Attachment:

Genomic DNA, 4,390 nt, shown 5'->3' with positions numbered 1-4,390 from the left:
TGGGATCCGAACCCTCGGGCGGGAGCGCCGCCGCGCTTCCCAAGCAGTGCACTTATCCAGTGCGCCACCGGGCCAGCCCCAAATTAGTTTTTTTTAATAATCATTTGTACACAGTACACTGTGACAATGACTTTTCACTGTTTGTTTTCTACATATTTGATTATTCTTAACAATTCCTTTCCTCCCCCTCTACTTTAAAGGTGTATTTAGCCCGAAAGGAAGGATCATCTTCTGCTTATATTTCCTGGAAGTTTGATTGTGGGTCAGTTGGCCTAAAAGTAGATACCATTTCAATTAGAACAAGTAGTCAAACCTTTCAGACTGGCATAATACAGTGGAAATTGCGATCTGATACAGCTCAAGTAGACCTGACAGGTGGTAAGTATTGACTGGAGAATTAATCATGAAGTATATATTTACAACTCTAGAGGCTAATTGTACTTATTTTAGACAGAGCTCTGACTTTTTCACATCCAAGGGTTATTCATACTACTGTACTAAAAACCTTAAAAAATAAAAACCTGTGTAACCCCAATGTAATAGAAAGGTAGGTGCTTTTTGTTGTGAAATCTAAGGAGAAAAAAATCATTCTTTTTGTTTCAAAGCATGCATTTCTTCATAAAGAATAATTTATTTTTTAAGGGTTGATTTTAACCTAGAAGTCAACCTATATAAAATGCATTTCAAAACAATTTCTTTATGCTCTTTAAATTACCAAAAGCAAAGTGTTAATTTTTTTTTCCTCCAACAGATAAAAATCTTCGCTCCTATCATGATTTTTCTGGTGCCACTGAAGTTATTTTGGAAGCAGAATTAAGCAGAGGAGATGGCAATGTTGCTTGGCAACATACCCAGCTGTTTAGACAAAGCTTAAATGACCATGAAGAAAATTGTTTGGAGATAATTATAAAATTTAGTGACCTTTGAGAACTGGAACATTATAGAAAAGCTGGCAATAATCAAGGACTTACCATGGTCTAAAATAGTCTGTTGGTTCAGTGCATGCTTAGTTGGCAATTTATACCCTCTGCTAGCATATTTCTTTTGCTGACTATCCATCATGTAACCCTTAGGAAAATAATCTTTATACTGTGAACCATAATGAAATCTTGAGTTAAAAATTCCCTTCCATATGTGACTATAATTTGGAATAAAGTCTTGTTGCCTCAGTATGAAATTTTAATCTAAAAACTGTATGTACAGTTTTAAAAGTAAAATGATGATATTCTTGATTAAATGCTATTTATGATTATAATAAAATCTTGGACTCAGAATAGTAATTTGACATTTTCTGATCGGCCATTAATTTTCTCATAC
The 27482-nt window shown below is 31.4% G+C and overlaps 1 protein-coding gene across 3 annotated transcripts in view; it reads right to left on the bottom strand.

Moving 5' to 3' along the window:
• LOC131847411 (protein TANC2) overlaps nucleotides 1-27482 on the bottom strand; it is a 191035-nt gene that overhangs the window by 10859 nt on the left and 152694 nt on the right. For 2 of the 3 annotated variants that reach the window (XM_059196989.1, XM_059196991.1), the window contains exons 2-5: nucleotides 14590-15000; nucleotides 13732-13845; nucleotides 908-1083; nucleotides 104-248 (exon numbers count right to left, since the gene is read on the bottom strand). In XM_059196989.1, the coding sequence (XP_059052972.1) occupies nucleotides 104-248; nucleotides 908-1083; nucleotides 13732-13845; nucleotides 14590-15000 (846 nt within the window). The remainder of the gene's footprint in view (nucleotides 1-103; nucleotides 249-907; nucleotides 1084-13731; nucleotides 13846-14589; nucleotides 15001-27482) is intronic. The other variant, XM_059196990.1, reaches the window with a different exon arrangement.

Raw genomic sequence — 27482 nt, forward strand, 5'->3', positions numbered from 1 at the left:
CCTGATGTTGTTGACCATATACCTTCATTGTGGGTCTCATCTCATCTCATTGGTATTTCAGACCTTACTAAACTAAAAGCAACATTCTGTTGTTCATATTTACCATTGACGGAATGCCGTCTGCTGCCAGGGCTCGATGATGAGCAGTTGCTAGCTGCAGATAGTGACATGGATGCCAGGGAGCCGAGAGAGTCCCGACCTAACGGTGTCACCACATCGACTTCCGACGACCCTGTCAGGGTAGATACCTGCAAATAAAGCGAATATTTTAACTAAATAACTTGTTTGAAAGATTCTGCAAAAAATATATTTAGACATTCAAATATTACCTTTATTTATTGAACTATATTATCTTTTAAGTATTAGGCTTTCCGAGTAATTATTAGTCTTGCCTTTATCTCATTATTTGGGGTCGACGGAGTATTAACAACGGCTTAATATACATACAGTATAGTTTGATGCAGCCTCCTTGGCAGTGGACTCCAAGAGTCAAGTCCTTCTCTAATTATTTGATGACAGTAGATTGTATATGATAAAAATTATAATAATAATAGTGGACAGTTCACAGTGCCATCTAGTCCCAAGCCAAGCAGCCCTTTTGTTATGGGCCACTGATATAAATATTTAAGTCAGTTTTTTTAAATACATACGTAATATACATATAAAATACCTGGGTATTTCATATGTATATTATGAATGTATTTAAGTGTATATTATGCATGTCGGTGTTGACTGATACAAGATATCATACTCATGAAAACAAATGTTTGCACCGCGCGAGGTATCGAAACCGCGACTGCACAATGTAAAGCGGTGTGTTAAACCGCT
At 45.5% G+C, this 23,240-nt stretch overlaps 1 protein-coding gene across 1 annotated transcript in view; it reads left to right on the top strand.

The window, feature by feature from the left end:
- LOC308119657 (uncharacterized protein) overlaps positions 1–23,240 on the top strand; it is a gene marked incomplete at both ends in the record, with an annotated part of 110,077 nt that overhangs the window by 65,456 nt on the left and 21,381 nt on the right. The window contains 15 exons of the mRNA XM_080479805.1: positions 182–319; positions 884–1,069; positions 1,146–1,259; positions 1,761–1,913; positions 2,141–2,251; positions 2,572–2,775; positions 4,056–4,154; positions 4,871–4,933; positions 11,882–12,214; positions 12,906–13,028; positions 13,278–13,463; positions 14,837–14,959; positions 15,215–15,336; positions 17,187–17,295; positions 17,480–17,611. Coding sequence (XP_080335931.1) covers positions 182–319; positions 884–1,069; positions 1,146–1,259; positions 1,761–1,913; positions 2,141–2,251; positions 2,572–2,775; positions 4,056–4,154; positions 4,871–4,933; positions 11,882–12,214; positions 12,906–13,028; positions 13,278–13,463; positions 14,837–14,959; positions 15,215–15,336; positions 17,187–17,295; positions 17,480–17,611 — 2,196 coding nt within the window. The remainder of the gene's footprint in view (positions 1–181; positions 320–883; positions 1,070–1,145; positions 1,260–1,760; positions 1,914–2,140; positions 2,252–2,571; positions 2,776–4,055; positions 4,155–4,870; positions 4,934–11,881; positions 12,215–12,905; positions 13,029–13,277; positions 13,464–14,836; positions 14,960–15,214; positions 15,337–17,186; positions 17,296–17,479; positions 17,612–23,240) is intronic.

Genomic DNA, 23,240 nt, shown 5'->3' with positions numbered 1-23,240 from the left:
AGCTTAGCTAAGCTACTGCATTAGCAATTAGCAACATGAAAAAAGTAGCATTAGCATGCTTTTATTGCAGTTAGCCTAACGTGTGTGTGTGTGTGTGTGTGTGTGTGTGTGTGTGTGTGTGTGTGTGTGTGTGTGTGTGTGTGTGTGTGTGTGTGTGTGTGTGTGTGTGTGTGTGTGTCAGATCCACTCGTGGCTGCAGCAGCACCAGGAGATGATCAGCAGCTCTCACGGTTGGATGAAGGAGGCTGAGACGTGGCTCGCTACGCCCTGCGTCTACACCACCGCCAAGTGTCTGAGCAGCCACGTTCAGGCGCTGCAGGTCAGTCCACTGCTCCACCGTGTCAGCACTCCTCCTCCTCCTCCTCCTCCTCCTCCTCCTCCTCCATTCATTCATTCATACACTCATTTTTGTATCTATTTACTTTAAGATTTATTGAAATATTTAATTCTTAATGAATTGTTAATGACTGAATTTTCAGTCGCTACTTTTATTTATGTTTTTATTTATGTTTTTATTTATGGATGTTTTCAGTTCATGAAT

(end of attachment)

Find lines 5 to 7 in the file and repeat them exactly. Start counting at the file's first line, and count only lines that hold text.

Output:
• LOC131847411 (protein TANC2) overlaps nucleotides 1-27482 on the bottom strand; it is a 191035-nt gene that overhangs the window by 10859 nt on the left and 152694 nt on the right. For 2 of the 3 annotated variants that reach the window (XM_059196989.1, XM_059196991.1), the window contains exons 2-5: nucleotides 14590-15000; nucleotides 13732-13845; nucleotides 908-1083; nucleotides 104-248 (exon numbers count right to left, since the gene is read on the bottom strand). In XM_059196989.1, the coding sequence (XP_059052972.1) occupies nucleotides 104-248; nucleotides 908-1083; nucleotides 13732-13845; nucleotides 14590-15000 (846 nt within the window). The remainder of the gene's footprint in view (nucleotides 1-103; nucleotides 249-907; nucleotides 1084-13731; nucleotides 13846-14589; nucleotides 15001-27482) is intronic. The other variant, XM_059196990.1, reaches the window with a different exon arrangement.

Raw genomic sequence — 27482 nt, forward strand, 5'->3', positions numbered from 1 at the left:
CCTGATGTTGTTGACCATATACCTTCATTGTGGGTCTCATCTCATCTCATTGGTATTTCAGACCTTACTAAACTAAAAGCAACATTCTGTTGTTCATATTTACCATTGACGGAATGCCGTCTGCTGCCAGGGCTCGATGATGAGCAGTTGCTAGCTGCAGATAGTGACATGGATGCCAGGGAGCCGAGAGAGTCCCGACCTAACGGTGTCACCACATCGACTTCCGACGACCCTGTCAGGGTAGATACCTGCAAATAAAGCGAATATTTTAACTAAATAACTTGTTTGAAAGATTCTGCAAAAAATATATTTAGACATTCAAATATTACCTTTATTTATTGAACTATATTATCTTTTAAGTATTAGGCTTTCCGAGTAATTATTAGTCTTGCCTTTATCTCATTATTTGGGGTCGACGGAGTATTAACAACGGCTTAATATACATACAGTATAGTTTGATGCAGCCTCCTTGGCAGTGGACTCCAAGAGTCAAGTCCTTCTCTAATTATTTGATGACAGTAGATTGTATATGATAAAAATTATAATAATAATAGTGGACAGTTCACAGTGCCATCTAGTCCCAAGCCAAGCAGCCCTTTTGTTATGGGCCACTGATATAAATATTTAAGTCAGTTTTTTTAAATACATACGTAATATACATATAAAATACCTGGGTATTTCATATGTATATTATGAATGTATTTAAGTGTATATTATGCATGTCGGTGTTGACTGATACAAGATATCATACTCATGAAAACAAATGTTTGCACCGCGCGAGGTATCGAAACCGCGACTGCACAATGTAAAGCGGTGTGTTAAACCGCT